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Proposed cuts to New York City subway could make life worse for many

Kristin Schwab Aug 31, 2020
Heard on: Marketplace
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In Manhattan, the subway serves fewer riders than before the pandemic, and the transit authority is suffering financially. Spencer Platt/Getty Images
COVID-19

Proposed cuts to New York City subway could make life worse for many

Kristin Schwab Aug 31, 2020
In Manhattan, the subway serves fewer riders than before the pandemic, and the transit authority is suffering financially. Spencer Platt/Getty Images
HTML EMBED:
COPY

The New York City transit system is the lifeblood that, before the pandemic, carried roughly 10% of the country’s GDP to and from work every day.

Now it’s facing huge budget problems.

The Metropolitan Transportation Authority, the entity that oversees the city’s subway, buses and commuter rail, is asking for a $12 billion federal bailout. Without it, there will be major and immediate cuts, slashing service by 40%.

Ridership has plummeted during the pandemic, down to a quarter of what it used to be. Still, that’s more than a million people on the train every day. Most of them are essential workers. Service cuts would force people to wait longer for trains.

“They have long, punishing commutes already,” said Danny Pearlstein of the Riders Alliance, a transit riders advocacy group. “The idea of making their commutes much longer is devastating.” He said ridership has actually gone up in boroughs outside Manhattan, where many essential workers live.

Cutting service could also increase their chances of catching the virus because fewer trains and buses could mean more crowding and less social distancing.

And all of this changes what the subway represents: a sort of urban equalizer. Because in the “before times,” stockbrokers, teachers and line cooks crammed into the same space for $2.75 a ride. Now the subway could become something that makes life harder for people who can’t afford alternatives.

“So that means picking your child up later from day care or cutting into your exercise time or preparing a healthy dinner,” said Sarah Kaufman at New York University’s Rudin Center for Transportation.

The MTA is also looking at increasing tolls for bridges and tunnels, upping fares and reducing disability ride services.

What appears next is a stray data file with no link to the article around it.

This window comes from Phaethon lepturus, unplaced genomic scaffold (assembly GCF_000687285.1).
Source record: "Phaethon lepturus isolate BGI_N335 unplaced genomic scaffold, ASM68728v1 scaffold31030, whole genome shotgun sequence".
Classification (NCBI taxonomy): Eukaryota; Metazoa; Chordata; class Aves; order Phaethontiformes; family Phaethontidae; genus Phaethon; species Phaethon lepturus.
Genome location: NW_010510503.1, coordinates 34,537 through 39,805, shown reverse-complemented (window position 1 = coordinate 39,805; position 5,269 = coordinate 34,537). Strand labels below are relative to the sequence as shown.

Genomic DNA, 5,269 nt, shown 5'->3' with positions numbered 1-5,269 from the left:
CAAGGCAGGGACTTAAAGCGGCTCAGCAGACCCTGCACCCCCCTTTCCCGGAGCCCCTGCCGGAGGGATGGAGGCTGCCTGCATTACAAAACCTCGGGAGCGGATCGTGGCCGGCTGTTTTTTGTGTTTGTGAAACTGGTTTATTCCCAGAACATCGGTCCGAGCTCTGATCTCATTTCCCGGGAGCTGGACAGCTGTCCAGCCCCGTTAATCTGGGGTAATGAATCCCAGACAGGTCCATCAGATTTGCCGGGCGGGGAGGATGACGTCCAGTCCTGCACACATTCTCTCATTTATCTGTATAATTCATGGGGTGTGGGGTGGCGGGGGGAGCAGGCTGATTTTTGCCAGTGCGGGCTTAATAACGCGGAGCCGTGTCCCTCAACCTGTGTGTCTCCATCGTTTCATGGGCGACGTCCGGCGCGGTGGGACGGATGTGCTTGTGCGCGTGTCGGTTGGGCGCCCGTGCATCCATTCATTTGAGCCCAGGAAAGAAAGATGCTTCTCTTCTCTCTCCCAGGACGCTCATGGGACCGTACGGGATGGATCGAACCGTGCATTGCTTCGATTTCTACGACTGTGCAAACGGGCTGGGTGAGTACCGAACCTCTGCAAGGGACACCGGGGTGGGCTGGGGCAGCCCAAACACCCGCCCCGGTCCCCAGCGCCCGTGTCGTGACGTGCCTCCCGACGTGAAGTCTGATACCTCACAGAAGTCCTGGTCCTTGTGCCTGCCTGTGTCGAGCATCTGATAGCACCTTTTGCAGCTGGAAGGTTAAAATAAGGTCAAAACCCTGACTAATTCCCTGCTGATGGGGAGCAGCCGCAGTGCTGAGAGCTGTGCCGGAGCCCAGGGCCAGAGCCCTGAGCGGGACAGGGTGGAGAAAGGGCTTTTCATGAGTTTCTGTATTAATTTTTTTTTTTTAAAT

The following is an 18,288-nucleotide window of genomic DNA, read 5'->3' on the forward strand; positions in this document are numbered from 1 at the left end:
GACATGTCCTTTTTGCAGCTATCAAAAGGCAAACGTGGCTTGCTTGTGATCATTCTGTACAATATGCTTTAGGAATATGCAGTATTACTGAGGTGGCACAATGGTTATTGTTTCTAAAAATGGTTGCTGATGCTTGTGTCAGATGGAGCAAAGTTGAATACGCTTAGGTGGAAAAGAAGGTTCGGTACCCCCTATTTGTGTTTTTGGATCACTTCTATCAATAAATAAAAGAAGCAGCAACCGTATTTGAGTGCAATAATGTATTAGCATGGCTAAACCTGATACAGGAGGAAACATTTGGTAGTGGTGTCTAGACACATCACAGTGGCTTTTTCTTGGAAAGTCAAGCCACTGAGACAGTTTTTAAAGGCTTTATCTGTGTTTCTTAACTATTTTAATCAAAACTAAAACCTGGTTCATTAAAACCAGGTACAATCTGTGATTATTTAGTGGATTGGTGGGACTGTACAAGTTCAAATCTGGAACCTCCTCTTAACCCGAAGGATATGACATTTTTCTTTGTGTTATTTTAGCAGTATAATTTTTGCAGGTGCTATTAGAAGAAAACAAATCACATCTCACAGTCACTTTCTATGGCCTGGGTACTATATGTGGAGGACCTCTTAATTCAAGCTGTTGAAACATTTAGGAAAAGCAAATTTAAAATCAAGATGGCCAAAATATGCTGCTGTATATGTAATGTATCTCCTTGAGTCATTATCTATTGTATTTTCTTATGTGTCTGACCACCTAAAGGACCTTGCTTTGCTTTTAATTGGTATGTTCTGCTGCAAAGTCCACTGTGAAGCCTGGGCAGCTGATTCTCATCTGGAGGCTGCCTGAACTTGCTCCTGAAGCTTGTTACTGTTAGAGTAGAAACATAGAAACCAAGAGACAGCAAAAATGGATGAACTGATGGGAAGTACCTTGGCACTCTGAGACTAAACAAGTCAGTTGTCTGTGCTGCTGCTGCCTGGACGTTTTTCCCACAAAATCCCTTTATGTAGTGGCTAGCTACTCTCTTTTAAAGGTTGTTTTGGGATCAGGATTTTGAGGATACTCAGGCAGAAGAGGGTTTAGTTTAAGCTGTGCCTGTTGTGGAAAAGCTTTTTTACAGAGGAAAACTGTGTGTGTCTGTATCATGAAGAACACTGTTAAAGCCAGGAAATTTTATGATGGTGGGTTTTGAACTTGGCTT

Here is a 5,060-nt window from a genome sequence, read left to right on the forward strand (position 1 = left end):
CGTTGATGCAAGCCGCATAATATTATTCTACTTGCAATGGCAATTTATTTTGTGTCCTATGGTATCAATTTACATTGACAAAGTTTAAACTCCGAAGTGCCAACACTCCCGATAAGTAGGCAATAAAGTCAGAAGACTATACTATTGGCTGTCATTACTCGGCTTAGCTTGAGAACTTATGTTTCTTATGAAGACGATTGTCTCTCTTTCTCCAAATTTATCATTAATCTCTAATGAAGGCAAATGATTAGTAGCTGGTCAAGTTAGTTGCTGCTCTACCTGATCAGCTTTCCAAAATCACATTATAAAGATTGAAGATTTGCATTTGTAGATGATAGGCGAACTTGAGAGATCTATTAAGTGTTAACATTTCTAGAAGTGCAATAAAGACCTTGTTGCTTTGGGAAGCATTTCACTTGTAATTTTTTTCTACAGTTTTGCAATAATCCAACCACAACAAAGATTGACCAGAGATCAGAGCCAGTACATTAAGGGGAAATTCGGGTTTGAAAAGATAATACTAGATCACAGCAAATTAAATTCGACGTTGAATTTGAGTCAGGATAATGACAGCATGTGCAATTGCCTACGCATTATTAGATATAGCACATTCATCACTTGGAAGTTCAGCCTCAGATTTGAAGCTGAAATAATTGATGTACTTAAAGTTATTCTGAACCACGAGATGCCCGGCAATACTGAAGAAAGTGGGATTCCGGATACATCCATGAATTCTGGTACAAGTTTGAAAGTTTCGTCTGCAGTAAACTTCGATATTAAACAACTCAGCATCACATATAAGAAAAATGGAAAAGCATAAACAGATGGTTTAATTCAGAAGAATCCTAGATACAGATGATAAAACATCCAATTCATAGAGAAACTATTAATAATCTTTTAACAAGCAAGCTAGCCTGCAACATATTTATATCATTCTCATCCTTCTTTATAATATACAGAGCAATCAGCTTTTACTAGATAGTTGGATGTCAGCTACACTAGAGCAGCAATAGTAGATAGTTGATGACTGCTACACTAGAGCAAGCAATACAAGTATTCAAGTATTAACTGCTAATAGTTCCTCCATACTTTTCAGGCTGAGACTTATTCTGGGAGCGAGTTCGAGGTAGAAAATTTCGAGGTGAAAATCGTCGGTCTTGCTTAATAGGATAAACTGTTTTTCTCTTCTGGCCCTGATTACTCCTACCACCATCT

COVID-19 Economy FAQs

What are the details of President Joe Biden’s coronavirus relief plan?

The $1.9 trillion plan would aim to speed up the vaccine rollout and provide financial help to individuals, states and local governments and businesses. Called the “American Rescue Plan,” the legislative proposal would meet Biden’s goal of administering 100 million vaccines by the 100th day of his administration, while advancing his objective of reopening most schools by the spring. It would also include $1,400 checks for most Americans. Get the rest of the specifics here.

What kind of help can small businesses get right now?

A new round of Paycheck Protection Program loans recently became available for pandemic-ravaged businesses. These loans don’t have to be paid back if rules are met. Right now, loans are open for first-time applicants. And the application has to go through community banking organizations — no big banks, for now, at least. This rollout is designed to help business owners who couldn’t get a PPP loan before.

What does the hiring situation in the U.S. look like as we enter the new year?

New data on job openings and postings provide a glimpse of what to expect in the job market in the coming weeks and months. This time of year typically sees a spike in hiring and job-search activity, says Jill Chapman with Insperity, a recruiting services firm. But that kind of optimistic planning for the future isn’t really the vibe these days. Job postings have been lagging on the job search site Indeed. Listings were down about 11% in December compared to a year earlier.

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